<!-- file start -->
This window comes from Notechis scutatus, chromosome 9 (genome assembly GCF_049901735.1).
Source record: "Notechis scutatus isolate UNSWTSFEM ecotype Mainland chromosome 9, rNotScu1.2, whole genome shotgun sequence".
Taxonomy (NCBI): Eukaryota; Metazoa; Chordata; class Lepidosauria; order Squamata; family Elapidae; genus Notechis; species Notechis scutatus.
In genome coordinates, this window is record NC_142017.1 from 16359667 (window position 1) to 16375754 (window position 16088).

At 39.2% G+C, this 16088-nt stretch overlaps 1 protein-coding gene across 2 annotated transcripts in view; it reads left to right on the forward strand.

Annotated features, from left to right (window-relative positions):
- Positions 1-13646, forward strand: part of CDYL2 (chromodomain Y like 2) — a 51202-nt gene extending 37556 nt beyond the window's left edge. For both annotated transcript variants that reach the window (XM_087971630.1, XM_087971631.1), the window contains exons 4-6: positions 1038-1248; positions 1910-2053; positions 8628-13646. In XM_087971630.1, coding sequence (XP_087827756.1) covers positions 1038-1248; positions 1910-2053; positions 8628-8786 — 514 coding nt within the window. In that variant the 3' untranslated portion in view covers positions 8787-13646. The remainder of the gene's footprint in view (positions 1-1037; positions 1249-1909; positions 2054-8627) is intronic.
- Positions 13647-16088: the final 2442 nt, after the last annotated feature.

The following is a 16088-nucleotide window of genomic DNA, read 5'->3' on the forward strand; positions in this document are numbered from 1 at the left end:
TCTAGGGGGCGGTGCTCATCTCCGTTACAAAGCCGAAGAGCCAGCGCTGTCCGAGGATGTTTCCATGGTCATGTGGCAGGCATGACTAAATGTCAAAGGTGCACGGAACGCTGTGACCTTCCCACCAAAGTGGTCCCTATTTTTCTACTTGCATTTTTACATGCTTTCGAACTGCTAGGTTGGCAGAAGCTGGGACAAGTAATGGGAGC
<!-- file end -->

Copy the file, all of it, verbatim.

This window comes from Notechis scutatus, chromosome 9 (genome assembly GCF_049901735.1).
Source record: "Notechis scutatus isolate UNSWTSFEM ecotype Mainland chromosome 9, rNotScu1.2, whole genome shotgun sequence".
Taxonomy (NCBI): Eukaryota; Metazoa; Chordata; class Lepidosauria; order Squamata; family Elapidae; genus Notechis; species Notechis scutatus.
In genome coordinates, this window is record NC_142017.1 from 16359667 (window position 1) to 16375754 (window position 16088).

At 39.2% G+C, this 16088-nt stretch overlaps 1 protein-coding gene across 2 annotated transcripts in view; it reads left to right on the forward strand.

Annotated features, from left to right (window-relative positions):
- Positions 1-13646, forward strand: part of CDYL2 (chromodomain Y like 2) — a 51202-nt gene extending 37556 nt beyond the window's left edge. For both annotated transcript variants that reach the window (XM_087971630.1, XM_087971631.1), the window contains exons 4-6: positions 1038-1248; positions 1910-2053; positions 8628-13646. In XM_087971630.1, coding sequence (XP_087827756.1) covers positions 1038-1248; positions 1910-2053; positions 8628-8786 — 514 coding nt within the window. In that variant the 3' untranslated portion in view covers positions 8787-13646. The remainder of the gene's footprint in view (positions 1-1037; positions 1249-1909; positions 2054-8627) is intronic.
- Positions 13647-16088: the final 2442 nt, after the last annotated feature.

The following is a 16088-nucleotide window of genomic DNA, read 5'->3' on the forward strand; positions in this document are numbered from 1 at the left end:
TCTAGGGGGCGGTGCTCATCTCCGTTACAAAGCCGAAGAGCCAGCGCTGTCCGAGGATGTTTCCATGGTCATGTGGCAGGCATGACTAAATGTCAAAGGTGCACGGAACGCTGTGACCTTCCCACCAAAGTGGTCCCTATTTTTCTACTTGCATTTTTACATGCTTTCGAACTGCTAGGTTGGCAGAAGCTGGGACAAGTAATGGGAGC